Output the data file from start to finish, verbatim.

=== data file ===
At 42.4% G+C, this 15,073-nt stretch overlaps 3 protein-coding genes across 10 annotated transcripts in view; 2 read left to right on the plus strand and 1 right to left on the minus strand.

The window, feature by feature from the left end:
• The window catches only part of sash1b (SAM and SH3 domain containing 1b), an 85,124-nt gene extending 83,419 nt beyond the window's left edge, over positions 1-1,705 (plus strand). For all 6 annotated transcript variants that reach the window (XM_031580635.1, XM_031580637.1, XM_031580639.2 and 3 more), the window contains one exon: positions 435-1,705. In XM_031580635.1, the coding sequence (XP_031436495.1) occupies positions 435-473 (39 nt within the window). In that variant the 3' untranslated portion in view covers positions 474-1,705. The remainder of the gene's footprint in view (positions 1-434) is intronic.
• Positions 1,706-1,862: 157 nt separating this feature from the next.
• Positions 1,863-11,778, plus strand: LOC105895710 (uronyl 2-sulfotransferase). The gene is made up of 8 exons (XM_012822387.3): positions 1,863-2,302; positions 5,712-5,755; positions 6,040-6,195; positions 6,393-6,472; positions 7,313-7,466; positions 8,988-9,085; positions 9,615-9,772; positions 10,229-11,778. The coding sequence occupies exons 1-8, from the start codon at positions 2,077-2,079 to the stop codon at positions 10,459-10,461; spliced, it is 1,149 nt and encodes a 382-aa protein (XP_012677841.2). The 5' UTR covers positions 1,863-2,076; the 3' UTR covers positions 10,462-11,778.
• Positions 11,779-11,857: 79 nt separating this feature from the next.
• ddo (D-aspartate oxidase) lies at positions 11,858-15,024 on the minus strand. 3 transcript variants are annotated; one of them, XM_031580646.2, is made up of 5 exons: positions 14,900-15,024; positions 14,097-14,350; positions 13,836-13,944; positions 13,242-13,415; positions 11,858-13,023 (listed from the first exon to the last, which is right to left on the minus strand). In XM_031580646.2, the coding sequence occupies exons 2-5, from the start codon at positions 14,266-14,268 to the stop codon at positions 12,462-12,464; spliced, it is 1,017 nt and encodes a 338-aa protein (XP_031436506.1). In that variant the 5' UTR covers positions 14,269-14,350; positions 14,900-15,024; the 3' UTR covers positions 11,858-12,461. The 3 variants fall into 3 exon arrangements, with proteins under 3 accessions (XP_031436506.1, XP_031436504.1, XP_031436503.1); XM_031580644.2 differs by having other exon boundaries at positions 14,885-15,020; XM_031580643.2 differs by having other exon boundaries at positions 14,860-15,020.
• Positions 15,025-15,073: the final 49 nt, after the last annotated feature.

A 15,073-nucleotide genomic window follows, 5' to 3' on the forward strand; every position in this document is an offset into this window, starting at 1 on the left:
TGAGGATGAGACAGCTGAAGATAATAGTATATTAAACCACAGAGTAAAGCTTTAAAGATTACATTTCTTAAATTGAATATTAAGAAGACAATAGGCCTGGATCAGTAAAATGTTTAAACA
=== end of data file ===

At 42.4% G+C, this 15,073-nt stretch overlaps 3 protein-coding genes across 10 annotated transcripts in view; 2 read left to right on the plus strand and 1 right to left on the minus strand.

The window, feature by feature from the left end:
• The window catches only part of sash1b (SAM and SH3 domain containing 1b), an 85,124-nt gene extending 83,419 nt beyond the window's left edge, over positions 1-1,705 (plus strand). For all 6 annotated transcript variants that reach the window (XM_031580635.1, XM_031580637.1, XM_031580639.2 and 3 more), the window contains one exon: positions 435-1,705. In XM_031580635.1, the coding sequence (XP_031436495.1) occupies positions 435-473 (39 nt within the window). In that variant the 3' untranslated portion in view covers positions 474-1,705. The remainder of the gene's footprint in view (positions 1-434) is intronic.
• Positions 1,706-1,862: 157 nt separating this feature from the next.
• Positions 1,863-11,778, plus strand: LOC105895710 (uronyl 2-sulfotransferase). The gene is made up of 8 exons (XM_012822387.3): positions 1,863-2,302; positions 5,712-5,755; positions 6,040-6,195; positions 6,393-6,472; positions 7,313-7,466; positions 8,988-9,085; positions 9,615-9,772; positions 10,229-11,778. The coding sequence occupies exons 1-8, from the start codon at positions 2,077-2,079 to the stop codon at positions 10,459-10,461; spliced, it is 1,149 nt and encodes a 382-aa protein (XP_012677841.2). The 5' UTR covers positions 1,863-2,076; the 3' UTR covers positions 10,462-11,778.
• Positions 11,779-11,857: 79 nt separating this feature from the next.
• ddo (D-aspartate oxidase) lies at positions 11,858-15,024 on the minus strand. 3 transcript variants are annotated; one of them, XM_031580646.2, is made up of 5 exons: positions 14,900-15,024; positions 14,097-14,350; positions 13,836-13,944; positions 13,242-13,415; positions 11,858-13,023 (listed from the first exon to the last, which is right to left on the minus strand). In XM_031580646.2, the coding sequence occupies exons 2-5, from the start codon at positions 14,266-14,268 to the stop codon at positions 12,462-12,464; spliced, it is 1,017 nt and encodes a 338-aa protein (XP_031436506.1). In that variant the 5' UTR covers positions 14,269-14,350; positions 14,900-15,024; the 3' UTR covers positions 11,858-12,461. The 3 variants fall into 3 exon arrangements, with proteins under 3 accessions (XP_031436506.1, XP_031436504.1, XP_031436503.1); XM_031580644.2 differs by having other exon boundaries at positions 14,885-15,020; XM_031580643.2 differs by having other exon boundaries at positions 14,860-15,020.
• Positions 15,025-15,073: the final 49 nt, after the last annotated feature.

A 15,073-nucleotide genomic window follows, 5' to 3' on the forward strand; every position in this document is an offset into this window, starting at 1 on the left:
TGAGGATGAGACAGCTGAAGATAATAGTATATTAAACCACAGAGTAAAGCTTTAAAGATTACATTTCTTAAATTGAATATTAAGAAGACAATAGGCCTGGATCAGTAAAATGTTTAAACA